pres·​ti·​gious | \pre-ˈsti-jəs, -ˈstē- also prə- \

Definition of prestigious 

1 archaic : of, relating to, or marked by illusion, conjuring, or trickery

2 : having prestige : honored

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Other Words from prestigious

prestigiously adverb
prestigiousness noun

Did You Know?

You may be surprised to learn that "prestigious" had more to do with trickery than with respect when it was first used in 1546. The earliest (now archaic) meaning of the word was "of, relating to, or marked by illusion, conjuring, or trickery." "Prestigious" comes to us from the Latin word praestigiosis, meaning "full of tricks" or "deceitful." The words "prestige" and "prestigious" are related, of course, though not as directly as you might think; they share a Latin ancestor, but they entered English by different routes. "Prestige," which was borrowed from French in 1656, initially meant "a conjurer's trick," but in the 19th century it developed an extended sense of "blinding or dazzling influence." That change in turn influenced "prestigious," which now means simply "illustrious or esteemed."

Examples of prestigious in a Sentence

a nutritional study that has been published by a prestigious medical journal the most prestigious social club in town

Recent Examples on the Web

That naiveté, apparently, can be found even at one of the most prestigious research institutions in the world. Julia Belluz, Vox, "The alcohol industry gave the government money to prove moderate drinking is safe," 15 June 2018 The clip was a reference to Witherspoon's beloved sorority sister turned Harvard Law School student's video application to the prestigious institution. Sasha Savitsky, Fox News, "Reese Witherspoon confirms 'Legally Blonde 3'," 7 June 2018 Some are headed to Harvard, MIT and other prestigious institutions out of state. Helena Oliviero, ajc, "What it takes: DeKalb valedictorians share secrets to success," 16 May 2018 Recent milestones: Finalized partnership agreement with URBE university, a prestigious institution from Venezuela that recently expanded operations to Miami, to launch a Test Preparation Center in Doral. Nancy Dahlberg, miamiherald, "Holder of a Guinness World Record in math finds new challenge in startup trenches | Miami Herald," 13 Apr. 2018 Students scramble to gain admittance to the most prestigious institutions, with exam preparation starting ever younger. Sought-after private nurseries in Seoul have long waiting lists. The Economist, "All must have degreesGoing to university is more important than ever for young people," 3 Feb. 2018 The family returned to Pakistan when his father was offered the artistic directorship of a prestigious theater in Lahore, before Tahir returned to the United States for high school and college. Joel Brown,, "Capturing the villainy of Richard III, from the inside out," 12 July 2018 BlocBoy JB, featured in XXL's prestigious Freshman Class this year, is headlining the Miller Lite Oasis stage ... at 10:15 p.m. tonight. Piet Levy, Milwaukee Journal Sentinel, "Rising rapper BlocBoy JB, co-signed by Drake, replaces GoldLink at Summerfest Friday," 29 June 2018 Despite his advancing years, Buffon is still regarded in the upper echelons of goalkeeping ability, with his €52m move to Turin back in 2001 giving him the prestigious honor of being the world's most expensive goalkeeper for well over a decade., "PSG Signs Goalkeeping Legend Gianluigi Buffon to One-Year Deal," 6 July 2018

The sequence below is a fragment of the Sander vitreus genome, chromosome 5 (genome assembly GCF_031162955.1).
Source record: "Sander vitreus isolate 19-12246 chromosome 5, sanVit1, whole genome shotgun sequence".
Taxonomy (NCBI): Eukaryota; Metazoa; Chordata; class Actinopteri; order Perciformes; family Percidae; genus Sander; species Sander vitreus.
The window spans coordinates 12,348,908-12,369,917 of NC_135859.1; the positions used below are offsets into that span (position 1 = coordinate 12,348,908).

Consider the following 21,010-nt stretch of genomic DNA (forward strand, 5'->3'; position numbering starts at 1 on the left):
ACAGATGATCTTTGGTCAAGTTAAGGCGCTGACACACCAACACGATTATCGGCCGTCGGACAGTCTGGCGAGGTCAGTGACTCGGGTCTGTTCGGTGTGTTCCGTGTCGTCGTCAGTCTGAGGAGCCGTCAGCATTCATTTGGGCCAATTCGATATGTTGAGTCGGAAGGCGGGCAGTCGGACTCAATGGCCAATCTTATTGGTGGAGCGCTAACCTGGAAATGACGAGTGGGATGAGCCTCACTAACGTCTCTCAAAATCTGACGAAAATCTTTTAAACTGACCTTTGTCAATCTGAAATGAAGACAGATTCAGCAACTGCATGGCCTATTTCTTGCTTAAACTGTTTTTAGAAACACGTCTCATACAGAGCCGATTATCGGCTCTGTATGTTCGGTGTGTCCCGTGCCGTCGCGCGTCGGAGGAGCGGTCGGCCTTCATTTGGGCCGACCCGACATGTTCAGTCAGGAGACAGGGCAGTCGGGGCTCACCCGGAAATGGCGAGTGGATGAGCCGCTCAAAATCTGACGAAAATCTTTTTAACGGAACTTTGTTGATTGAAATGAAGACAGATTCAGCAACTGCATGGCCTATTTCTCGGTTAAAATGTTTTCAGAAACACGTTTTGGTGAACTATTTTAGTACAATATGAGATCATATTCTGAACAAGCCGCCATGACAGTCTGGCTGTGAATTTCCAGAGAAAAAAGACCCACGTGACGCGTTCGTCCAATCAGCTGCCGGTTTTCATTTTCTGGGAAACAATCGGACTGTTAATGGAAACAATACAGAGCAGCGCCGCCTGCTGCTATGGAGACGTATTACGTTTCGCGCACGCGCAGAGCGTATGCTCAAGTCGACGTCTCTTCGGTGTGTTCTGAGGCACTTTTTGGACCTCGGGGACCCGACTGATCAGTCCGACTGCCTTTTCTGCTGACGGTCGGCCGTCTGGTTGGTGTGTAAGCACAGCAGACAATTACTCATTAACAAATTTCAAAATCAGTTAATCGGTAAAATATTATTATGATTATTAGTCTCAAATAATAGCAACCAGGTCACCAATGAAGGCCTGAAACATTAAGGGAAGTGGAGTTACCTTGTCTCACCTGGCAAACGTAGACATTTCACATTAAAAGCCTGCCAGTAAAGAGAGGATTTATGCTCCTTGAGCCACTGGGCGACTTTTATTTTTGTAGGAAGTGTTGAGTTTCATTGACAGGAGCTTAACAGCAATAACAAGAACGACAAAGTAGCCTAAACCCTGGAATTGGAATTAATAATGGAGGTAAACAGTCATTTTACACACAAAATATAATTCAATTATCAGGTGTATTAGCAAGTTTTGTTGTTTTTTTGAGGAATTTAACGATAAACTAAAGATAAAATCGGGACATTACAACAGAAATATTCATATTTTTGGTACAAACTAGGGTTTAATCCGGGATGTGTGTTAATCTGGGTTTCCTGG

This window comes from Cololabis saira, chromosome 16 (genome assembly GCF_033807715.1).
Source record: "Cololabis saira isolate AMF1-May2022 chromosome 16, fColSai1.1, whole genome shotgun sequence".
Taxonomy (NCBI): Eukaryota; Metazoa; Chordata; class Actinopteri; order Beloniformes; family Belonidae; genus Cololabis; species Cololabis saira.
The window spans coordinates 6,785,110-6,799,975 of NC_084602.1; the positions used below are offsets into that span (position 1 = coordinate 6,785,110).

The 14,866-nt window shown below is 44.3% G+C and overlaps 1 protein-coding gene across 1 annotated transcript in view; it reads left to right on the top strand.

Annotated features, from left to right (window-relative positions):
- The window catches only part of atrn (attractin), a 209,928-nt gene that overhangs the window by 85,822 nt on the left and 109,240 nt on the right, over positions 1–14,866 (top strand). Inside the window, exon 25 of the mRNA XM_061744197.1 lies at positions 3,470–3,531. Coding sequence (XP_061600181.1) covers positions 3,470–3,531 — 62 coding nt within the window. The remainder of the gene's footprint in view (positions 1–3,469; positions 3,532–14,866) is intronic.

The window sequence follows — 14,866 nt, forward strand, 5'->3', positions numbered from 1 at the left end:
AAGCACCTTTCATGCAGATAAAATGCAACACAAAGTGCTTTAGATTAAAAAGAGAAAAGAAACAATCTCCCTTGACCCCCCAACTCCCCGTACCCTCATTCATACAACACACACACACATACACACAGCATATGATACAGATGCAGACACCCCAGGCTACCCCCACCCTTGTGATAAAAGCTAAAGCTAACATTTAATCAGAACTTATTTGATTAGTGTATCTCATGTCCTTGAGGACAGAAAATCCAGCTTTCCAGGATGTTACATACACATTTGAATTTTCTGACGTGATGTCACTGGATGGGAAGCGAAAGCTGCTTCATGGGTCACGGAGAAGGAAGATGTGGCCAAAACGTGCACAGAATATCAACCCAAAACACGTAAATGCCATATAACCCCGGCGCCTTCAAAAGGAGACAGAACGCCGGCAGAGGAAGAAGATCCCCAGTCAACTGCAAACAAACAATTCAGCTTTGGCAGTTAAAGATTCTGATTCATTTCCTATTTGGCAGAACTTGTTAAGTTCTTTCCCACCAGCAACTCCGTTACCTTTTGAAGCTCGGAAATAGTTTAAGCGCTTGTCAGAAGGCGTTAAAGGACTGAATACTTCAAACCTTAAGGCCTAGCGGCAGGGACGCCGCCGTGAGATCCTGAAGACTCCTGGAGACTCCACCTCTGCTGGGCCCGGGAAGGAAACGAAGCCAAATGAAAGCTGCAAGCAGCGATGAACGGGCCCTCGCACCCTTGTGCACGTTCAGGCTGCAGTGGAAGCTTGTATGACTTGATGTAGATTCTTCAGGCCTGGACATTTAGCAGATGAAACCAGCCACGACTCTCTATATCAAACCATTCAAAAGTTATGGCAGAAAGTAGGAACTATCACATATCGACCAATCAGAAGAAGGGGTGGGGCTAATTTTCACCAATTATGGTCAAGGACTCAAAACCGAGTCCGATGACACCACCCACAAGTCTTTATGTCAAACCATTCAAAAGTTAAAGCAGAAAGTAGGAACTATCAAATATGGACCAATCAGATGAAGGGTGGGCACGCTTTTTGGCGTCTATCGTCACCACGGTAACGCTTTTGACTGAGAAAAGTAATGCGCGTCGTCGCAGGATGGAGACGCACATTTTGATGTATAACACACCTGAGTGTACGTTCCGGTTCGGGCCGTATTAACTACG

These example sentences are selected automatically from various online news sources to reflect current usage of the word 'prestigious.' Views expressed in the examples do not represent the opinion of Merriam-Webster or its editors. Send us feedback.

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First Known Use of prestigious

1546, in the meaning defined at sense 1

History and Etymology for prestigious

Latin praestigiosus, from praestigiae

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Last Updated

24 Sep 2018

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The first known use of prestigious was in 1546

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a private place of worship

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